FB : Davis’ accomplishments to be honored at Heisman event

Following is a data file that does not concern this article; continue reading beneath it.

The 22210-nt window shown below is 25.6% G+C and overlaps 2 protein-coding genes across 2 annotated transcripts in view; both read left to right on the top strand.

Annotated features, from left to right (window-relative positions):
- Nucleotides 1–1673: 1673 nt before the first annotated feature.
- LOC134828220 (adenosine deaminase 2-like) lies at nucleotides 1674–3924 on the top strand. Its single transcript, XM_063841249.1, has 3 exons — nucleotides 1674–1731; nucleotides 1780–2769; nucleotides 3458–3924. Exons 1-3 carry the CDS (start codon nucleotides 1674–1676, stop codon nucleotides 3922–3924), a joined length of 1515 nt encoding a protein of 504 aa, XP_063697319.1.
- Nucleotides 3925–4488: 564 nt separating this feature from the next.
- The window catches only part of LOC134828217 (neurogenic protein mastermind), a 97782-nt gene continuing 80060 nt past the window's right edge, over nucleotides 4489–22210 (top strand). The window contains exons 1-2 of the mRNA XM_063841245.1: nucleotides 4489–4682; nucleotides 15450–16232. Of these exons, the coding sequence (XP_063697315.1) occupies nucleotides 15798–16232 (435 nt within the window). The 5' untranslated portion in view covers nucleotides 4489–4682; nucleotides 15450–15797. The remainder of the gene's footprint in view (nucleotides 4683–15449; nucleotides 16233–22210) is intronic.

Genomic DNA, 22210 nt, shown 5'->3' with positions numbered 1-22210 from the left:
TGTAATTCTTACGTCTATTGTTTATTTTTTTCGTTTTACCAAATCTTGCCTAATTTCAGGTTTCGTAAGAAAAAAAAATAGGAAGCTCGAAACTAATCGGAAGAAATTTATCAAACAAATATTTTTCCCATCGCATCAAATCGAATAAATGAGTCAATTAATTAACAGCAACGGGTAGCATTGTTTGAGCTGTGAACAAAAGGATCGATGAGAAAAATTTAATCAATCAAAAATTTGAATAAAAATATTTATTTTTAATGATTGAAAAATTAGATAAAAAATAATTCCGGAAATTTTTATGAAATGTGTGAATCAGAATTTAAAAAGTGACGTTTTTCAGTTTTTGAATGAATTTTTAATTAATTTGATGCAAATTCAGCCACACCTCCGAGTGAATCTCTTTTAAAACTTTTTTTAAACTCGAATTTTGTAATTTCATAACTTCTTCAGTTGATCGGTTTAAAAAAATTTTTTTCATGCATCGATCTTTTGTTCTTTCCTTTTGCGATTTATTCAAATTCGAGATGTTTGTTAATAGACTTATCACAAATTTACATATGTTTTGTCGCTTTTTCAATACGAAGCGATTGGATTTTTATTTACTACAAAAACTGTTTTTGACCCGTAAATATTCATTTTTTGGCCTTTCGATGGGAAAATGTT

first_imgWhen looking back on what it meant to follow in the footsteps of Ernie Davis, the only word that came to Floyd Little’s mind was ‘honor.’‘He meant a lot to me and influenced my life,’ Little said. ‘And without Ernie Davis, I don’t know who or what kind of person I would have been, because I really tried to pattern my life after what he could have been or should have been if he had lived.’Davis, who died when he was 23 years old from leukemia, is considered one of the greatest running backs in college football history and became the first African-American to win the Heisman Trophy in 1961. Fifty years later, Syracuse University will commemorate Davis’ groundbreaking accomplishment at The New-York Historical Society Museum and Library on Friday night in New York City.Vice President and Syracuse University alumnus Joe Biden will deliver remarks, according to an SU press release. In addition, the program will include a film tribute to Davis.Public administration professor Walter Broadnax said he’s happy someone as important as Davis is still remembered, even after so many years.AdvertisementThis is placeholder text‘He was a trailblazer,’ Broadnax said.Broadnax recalls seeing Davis play in 1960 when he went to see the Orange take on Kansas with the rest of his high school football team. Though the Jayhawks had some impressive athletes on their sideline, Broadnax saw that Davis was among the elite. That he was faster and more agile than the other players.On one play, Broadnax still remembers Davis running down the sideline for a touchdown that ultimately put the game on ice for Syracuse, which pulled out a 14-7 win.As a young African-American, Broadnax saw Davis as an inspiration, someone he could look up to.‘Those were meaningful times in my life,’ Broadnax said. ‘You’re talking about what’s possible in your life, not that I was going to be a Heisman Trophy winner, but a black kid could get the highest honor in his sport was a big deal.’And while Davis was a superstar on the field, he was also someone who became a pioneer in bringing diversity to college athletics.While Jim Brown, another former Syracuse running back great, is someone who will always be synonymous with SU football, former SU head coach Dick MacPherson said Davis was special, too.‘There was nobody like Jim Brown, then and/or now, but in terms of Ernie Davis, he made it even one step further by being the type of person he was,’ MacPherson said. ‘ … He put another image on No. 44, and it was just a wonderful, wonderful thing.’Following the video tribute to Davis on Friday night, there will also be a panel to discuss diversity and equal rights in college athletics. Multiple Syracuse University alumni are on the panel, including Little, former basketball player and current Detroit Mayor Dave Bing; Pro Football Hall of Famer Art Monk; and Billy Hunter, executive director of the NBA Players Association.The panel also includes former Southern California running back Mike Garrett, who was the second African-American to win the Heisman Trophy, and sportswriter Frank Deford.In recent years, SU has honored Davis by retiring No. 44, naming the field inside the Carrier Dome ‘Ernie Davis Legends Field,’ naming a dormitory and dining hall after him and erecting a statue of him on the Quad on the Syracuse campus. There was also a movie called ‘The Express’ based on Davis’ life.But the main reason for Friday’s commemoration is to remember Davis for being the first African-American player to win one of the most prestigious awards in all of sports.For Little, he knows the tribute to Davis will make for an unbelievable night.‘He’s still remembered and people still embrace him, and we’re here to celebrate him and honor him.’ Little said. ‘I think it’s great we can do that, still 50 years later.’[email protected] Published on December 7, 2011 at 12:00 pm Facebook Twitter Google+center_img Commentslast_img

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